Likewise, we all know people who can bench press incredible amounts of weight, but can they REALLY bench press that much?

 

I’m not talking about lying about their numbers. But I wonder about, under powerlifting competition guidelines, still pressing that much with a controlled eccentric and a strict pause?

 

I’d say probably not.

 

Anyone can grab a heavy weight and swing it up for a few curls, or leg press a gazillion pounds at lightning speed. This might sound impressive on the Internet. But, in reality, it’s doing nothing for your strength or your muscle growth.

 

 

The Power of the Pause 

 

Recently, I’ve been including a lot of paused work in my programs, and have seen huge benefits.

 

Some might not qualify paused work as tempo. But I would. it’s one of the four numbers, after all.

This use of the second number in the tempo sequence has an amazing power to increase your tightness and muscle engagement at the bottom of a squat, bench press or overhead press, and also makes you cry like a little girl.

 

 

You Still Lift Fast

 

A lot has been made about trying to lift as quickly and explosively as possible when you’re moving big weights, and that’s 100% true. You’ll never lift near your potential if you try to do the concentric phase slowly.

 

Most strength-based programs will still have you lifting with a tempo of 1 (or even 0 or X – indicating as quickly as possible) on the concentric. But it’s merely the eccentric, with the pause and the peak contraction the elements that are changed.

 

Plus, it can sometimes be good fun to play around with the concentric, especially when it comes to accessory work. Bring on the pump.

 

 

It’s One More Variable 

 

The more advanced you get, the harder it is to make size and strength gains. There’s no way in hell you’ll be able to add weight to the bar every workout. You’ll probably even struggle to add sets and reps, or even reduce your rest times, yet you still need to work on progressive overload.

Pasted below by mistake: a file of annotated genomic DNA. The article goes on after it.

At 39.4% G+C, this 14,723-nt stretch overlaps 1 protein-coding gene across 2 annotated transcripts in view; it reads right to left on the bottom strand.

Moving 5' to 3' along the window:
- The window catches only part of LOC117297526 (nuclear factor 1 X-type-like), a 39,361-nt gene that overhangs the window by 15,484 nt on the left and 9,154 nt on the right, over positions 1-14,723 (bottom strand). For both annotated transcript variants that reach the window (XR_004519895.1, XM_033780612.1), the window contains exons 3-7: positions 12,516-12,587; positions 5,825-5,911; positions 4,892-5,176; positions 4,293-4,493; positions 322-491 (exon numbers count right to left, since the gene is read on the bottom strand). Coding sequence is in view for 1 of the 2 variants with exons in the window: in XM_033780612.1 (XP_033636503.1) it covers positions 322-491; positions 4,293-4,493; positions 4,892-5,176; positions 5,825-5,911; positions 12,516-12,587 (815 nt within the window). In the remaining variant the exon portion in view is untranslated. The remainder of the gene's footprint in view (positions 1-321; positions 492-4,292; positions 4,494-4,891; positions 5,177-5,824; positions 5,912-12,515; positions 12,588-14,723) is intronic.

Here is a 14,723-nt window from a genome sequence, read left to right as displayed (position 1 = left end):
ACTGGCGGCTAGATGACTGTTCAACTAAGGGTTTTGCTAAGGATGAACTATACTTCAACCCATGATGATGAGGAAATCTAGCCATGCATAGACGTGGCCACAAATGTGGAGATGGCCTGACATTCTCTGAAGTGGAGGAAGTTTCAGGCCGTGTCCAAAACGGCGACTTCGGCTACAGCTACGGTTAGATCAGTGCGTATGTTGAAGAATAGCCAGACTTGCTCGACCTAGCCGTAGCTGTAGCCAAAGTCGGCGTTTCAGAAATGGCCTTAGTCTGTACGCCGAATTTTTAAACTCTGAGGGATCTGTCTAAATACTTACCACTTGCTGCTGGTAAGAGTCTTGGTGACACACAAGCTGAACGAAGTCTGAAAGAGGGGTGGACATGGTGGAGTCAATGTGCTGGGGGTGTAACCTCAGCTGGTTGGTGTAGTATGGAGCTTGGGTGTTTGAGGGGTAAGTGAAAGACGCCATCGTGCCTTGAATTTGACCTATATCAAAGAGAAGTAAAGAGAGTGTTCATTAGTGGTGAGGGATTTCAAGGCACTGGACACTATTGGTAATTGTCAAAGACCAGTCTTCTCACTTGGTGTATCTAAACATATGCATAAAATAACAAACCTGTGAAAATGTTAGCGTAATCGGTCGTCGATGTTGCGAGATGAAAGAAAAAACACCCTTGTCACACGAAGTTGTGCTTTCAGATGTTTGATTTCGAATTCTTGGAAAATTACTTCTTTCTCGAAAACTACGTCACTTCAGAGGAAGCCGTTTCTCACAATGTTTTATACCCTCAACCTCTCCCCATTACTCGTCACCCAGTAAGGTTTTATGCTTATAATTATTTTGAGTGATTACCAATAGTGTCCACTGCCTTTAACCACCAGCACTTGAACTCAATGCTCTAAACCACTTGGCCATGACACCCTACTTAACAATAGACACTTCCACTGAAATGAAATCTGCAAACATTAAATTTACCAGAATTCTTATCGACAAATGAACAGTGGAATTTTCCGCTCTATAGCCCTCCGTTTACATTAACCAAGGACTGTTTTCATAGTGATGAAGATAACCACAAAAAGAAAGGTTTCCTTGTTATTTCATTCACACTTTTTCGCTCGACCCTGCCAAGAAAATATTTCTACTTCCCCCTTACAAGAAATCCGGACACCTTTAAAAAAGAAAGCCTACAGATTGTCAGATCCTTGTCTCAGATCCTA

That’s where tempo comes in.

 

Say you were doing dumbbell chest presses, and three weeks in a row you hit four sets of eight with 90-kb dumbbells. If you couldn’t get past that, what could you do?

 

One way would be to tweak your tempo, by using a slower eccentric, or adding in a pause at the bottom.

 

On paper, it might seem as though you did exactly the same training protocol. But thechange of tempo could make a whole world of difference, increase metabolic stress and kick-off new gains.

 

Taking Up TUT 

 

Time Under Tension (TUT) can come across as a bit of an old-school technique. We know now that total volume (weight lifted x reps) is going to play a bigger role in your progress. But TUT still matters.

 

By elongating one or more parts of the tempo equation, you can increase TUT, increase the stress on a muscle, get more tissue breakdown, and get bigger.

 

Time for LiftingTempo? 

 

Whatever your goals, you can benefit from looking at tempo.

 

Don’t spend hours worrying about it, or neglect what really matters – the exercises, sets and reps.

But if your training’s been stuck in a rut, or you think something’s amiss with your strength, it’s probably time to sit down and plan out your tempos carefully.

 

As a general rule of thumb, start with a 1-3 second eccentric, have 1-3 seconds at the mid-point (depending on whether you feel the need to do a paused rep or not) lift explosively, then take a second to compose yourself before the next rep.

 

Doing that might mean you have to use less weight for a few weeks as you acclimatize to the stricter form. But hey – you’re man enough to do that for the sake of your long-term strength and muscle mass… aren’t you?

 

Bio:

athletes eat junk food

Mike Samuels works as a writer and online coach, based in Southampton, England. He is also a competing powerlifter. Mike loves lifting heavy stuff, helping people get shredded and drinking coffee. Visit Mike’s website
Healthy Living, Heavy Lifting and his Facebook Page.  
And be sure to check out Mike’s latest check out his latest flexible dieting home study course.